Quantitative Templates in Classical Sanskrit Meters
Ashwini Deo, Stanford University


In generative metrics, a meter is taken to be an abstract periodic
template with a set of constraints mapping linguistic material onto it.
Such templates, constrained by periodicity and line length, are usually
limited in number. The repertoire of Classical Sanskrit verse meters
is characterized by three features which contradict each of the
above properties.

a) templates constituted by arbitrary syllable sequences without any
overtly discernible periodic repetition: aperiodicity
b) absolute faithfulness of linguistic material to a given metrical
template: invariance
c) A vast number of templates, ranging between 500-700: rich repertoire

Sanskrit meters present a formidable puzzle to generative metrics. How can
a meter consisting of a fully defined but random sequence of heavy and
light syllables be reconciled with a view of metrical templates as
iteration of smaller prosodic constituents? What forces rigid adherence to
a given metrical template, disallowing the slightest deviation of the
surface material from abstract form? Moreover, does the property of
invariance obviate the need for assuming two levels of metrical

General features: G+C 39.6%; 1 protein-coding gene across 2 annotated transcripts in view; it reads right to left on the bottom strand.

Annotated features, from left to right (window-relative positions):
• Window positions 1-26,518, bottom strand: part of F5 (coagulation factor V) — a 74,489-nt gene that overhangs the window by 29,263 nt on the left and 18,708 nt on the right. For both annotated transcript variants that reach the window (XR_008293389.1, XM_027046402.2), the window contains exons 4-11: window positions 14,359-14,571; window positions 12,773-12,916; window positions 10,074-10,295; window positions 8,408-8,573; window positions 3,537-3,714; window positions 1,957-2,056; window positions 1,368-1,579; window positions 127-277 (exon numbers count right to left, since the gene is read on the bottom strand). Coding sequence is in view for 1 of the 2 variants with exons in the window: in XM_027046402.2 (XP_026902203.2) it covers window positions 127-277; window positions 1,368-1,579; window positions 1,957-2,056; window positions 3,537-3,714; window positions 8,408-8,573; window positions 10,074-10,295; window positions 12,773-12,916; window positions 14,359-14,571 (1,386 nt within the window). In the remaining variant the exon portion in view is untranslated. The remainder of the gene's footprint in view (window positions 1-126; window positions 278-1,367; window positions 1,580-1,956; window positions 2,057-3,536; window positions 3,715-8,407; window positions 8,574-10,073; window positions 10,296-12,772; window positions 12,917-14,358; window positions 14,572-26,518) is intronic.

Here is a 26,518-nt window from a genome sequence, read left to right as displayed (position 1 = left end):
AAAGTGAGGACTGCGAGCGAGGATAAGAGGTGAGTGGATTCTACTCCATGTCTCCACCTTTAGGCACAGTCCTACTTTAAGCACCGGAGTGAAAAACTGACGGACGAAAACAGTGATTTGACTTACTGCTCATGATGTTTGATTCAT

structure: abstract form vs. its surface realization?

In my talk, I will claim that in spite of apparent incommensurability,
Sanskrit meters are based on the same principles of temporal organization
as other versification traditions, and can be accounted for without
significant alterations to existing assumptions about metrical structure.
I will demonstrate that a majority of aperiodic meters are, in fact,
surface instantiations of a small set of underlying quantity-based
periodic templates and that aperiodicity emerges from the complex mappings
of linguistic material to these templates. Further, I will argue that the
appearance of a rich repertoire is an effect of nomenclatural choices
and poetic convention and not variation at the level of underlying
structure. While this seems to be a fairly straightforward proposal, it is
novel because neither in the Sanskrit tradition of metrical analysis nor
in the available generative literature, which follows traditional metrical
descriptions (Fabb & Halle, ms; Fabb 2003), have these meters been
analyzed as derivable from simpler abstract patterns.

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